Money Laundering and the Illegal Wildlife Trade - Seeker's Thoughts

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Seeker's Thoughts

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Money Laundering and the Illegal Wildlife Trade

The illicit wildlife trade is an international organized crime with significant financial flows. Generating criminal proceeds of USD 20 billion annually, it threatens biodiversity, fuels corruption and facilitates other serious offenses.

Even so, financial investigations of such transactions are rarely undertaken. Following the money can help regulated entities determine if there are reasonable grounds to suspect them.


Criminals attempting to bypass prosecution by engaging in illegal wildlife trade often employ various channels for laundering proceeds, including using formal financial institutions like banks. Unfortunately for law enforcement agencies, such criminals can use multiple bank accounts and currencies in order to hide their activity - however identifying suspicious monetary patterns can assist law enforcement agents in uncovering and dismantling wildlife crime networks.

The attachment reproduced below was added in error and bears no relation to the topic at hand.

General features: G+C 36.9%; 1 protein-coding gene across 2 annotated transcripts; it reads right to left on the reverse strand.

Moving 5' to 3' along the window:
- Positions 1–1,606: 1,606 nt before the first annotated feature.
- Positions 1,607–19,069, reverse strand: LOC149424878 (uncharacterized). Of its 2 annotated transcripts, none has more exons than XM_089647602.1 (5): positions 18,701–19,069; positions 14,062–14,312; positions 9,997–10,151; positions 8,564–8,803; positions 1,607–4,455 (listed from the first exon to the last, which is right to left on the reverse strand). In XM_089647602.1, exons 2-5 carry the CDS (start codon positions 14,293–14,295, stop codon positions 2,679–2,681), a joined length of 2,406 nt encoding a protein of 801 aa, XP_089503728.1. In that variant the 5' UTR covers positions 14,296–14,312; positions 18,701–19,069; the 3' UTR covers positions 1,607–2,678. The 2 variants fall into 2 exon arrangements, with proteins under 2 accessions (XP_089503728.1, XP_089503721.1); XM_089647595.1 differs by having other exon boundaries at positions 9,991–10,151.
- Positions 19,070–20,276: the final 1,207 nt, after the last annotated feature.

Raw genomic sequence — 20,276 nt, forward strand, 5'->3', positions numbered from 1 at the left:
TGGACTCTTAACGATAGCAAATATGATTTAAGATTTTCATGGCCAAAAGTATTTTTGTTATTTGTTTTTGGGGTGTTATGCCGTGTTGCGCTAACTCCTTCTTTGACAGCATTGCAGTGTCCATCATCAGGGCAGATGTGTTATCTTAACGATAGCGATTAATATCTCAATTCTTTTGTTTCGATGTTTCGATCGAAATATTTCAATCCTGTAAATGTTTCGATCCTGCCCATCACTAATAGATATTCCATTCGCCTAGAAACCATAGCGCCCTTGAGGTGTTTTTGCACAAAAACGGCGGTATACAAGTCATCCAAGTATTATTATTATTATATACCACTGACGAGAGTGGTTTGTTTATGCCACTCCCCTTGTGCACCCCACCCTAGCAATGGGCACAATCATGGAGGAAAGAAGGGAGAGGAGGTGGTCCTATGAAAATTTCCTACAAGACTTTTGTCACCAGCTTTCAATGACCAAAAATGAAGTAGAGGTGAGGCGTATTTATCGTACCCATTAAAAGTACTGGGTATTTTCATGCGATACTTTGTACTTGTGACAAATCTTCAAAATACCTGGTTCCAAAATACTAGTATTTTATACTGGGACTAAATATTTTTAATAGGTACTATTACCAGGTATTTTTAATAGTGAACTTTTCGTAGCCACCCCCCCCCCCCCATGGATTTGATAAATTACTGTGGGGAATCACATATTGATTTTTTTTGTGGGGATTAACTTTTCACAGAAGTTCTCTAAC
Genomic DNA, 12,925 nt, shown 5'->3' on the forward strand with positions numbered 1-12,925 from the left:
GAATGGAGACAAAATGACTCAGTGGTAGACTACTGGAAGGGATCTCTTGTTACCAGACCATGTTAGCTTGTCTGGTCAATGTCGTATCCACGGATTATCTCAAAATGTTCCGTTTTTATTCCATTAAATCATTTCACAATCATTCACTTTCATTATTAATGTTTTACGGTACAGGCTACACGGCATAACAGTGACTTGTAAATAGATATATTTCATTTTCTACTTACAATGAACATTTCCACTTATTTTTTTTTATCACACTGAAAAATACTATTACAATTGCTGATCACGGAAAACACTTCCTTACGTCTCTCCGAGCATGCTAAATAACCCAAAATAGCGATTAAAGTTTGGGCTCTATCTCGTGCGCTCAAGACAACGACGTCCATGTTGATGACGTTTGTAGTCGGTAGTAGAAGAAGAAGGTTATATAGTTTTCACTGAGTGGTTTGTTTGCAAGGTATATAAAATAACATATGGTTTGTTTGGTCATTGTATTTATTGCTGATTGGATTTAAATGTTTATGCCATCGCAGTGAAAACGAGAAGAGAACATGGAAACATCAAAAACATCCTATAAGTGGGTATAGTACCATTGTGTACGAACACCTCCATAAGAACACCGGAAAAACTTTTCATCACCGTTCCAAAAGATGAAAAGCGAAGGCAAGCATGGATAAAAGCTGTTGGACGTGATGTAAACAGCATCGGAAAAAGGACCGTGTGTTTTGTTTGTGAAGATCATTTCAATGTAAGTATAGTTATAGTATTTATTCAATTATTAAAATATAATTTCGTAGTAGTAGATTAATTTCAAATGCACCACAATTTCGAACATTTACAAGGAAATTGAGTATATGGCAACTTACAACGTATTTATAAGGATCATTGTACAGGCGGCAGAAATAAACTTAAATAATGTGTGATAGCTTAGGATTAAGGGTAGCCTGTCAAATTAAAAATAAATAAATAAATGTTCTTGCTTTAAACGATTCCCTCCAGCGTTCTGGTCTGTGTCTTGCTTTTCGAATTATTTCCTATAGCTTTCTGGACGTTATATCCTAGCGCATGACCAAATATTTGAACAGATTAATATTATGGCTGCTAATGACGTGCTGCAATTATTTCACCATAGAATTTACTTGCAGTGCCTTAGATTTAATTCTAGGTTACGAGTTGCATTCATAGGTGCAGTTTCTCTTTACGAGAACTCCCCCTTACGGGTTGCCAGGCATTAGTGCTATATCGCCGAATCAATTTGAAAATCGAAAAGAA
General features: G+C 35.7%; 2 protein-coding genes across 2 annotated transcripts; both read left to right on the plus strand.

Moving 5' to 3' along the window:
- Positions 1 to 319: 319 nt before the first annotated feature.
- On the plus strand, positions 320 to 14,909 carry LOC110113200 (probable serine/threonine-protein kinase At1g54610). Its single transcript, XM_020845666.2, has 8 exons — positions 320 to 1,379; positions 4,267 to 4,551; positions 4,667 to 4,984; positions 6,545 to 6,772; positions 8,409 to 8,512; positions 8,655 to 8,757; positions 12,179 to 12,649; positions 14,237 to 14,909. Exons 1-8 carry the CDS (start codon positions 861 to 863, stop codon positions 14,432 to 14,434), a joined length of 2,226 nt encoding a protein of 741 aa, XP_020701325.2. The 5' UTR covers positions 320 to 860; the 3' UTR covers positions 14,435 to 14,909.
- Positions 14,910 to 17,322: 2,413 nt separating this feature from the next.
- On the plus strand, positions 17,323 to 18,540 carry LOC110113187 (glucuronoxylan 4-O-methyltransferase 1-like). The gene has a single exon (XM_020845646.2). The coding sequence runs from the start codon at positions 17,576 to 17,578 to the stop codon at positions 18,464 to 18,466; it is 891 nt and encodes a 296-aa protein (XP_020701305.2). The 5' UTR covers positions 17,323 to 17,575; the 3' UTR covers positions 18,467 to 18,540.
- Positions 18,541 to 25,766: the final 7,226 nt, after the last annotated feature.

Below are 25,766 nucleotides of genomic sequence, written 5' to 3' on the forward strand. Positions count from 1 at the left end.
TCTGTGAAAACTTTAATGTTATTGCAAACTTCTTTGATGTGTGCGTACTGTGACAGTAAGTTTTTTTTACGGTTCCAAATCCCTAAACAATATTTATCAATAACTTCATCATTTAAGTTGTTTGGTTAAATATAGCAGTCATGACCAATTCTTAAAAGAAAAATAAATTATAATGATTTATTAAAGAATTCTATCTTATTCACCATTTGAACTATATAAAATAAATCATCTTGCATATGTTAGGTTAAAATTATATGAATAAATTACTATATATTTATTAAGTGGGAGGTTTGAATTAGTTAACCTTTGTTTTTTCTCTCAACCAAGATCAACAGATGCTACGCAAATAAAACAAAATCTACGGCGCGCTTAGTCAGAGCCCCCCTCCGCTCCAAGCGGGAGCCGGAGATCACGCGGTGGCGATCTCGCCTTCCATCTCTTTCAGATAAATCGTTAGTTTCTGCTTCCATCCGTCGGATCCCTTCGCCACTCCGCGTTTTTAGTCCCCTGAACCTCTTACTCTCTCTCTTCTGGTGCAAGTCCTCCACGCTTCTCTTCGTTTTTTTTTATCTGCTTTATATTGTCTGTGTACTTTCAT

Thus, it is crucial that researchers conduct investigations into the relationship between financial crimes and illegal wildlife trade, specifically financial institutions' roles in illegal wildlife product supply chains and compliance with national laws and international standards.

Cases such as Doc Antle in Malawi provide an example of how financial investigations can help dismantle criminal networks. Malawian authorities were able to trace and seize over 7,800 ivory tusks; this seizure serves as evidence that follow-the-money investigations can disrupt entire value chains associated with wildlife trafficking.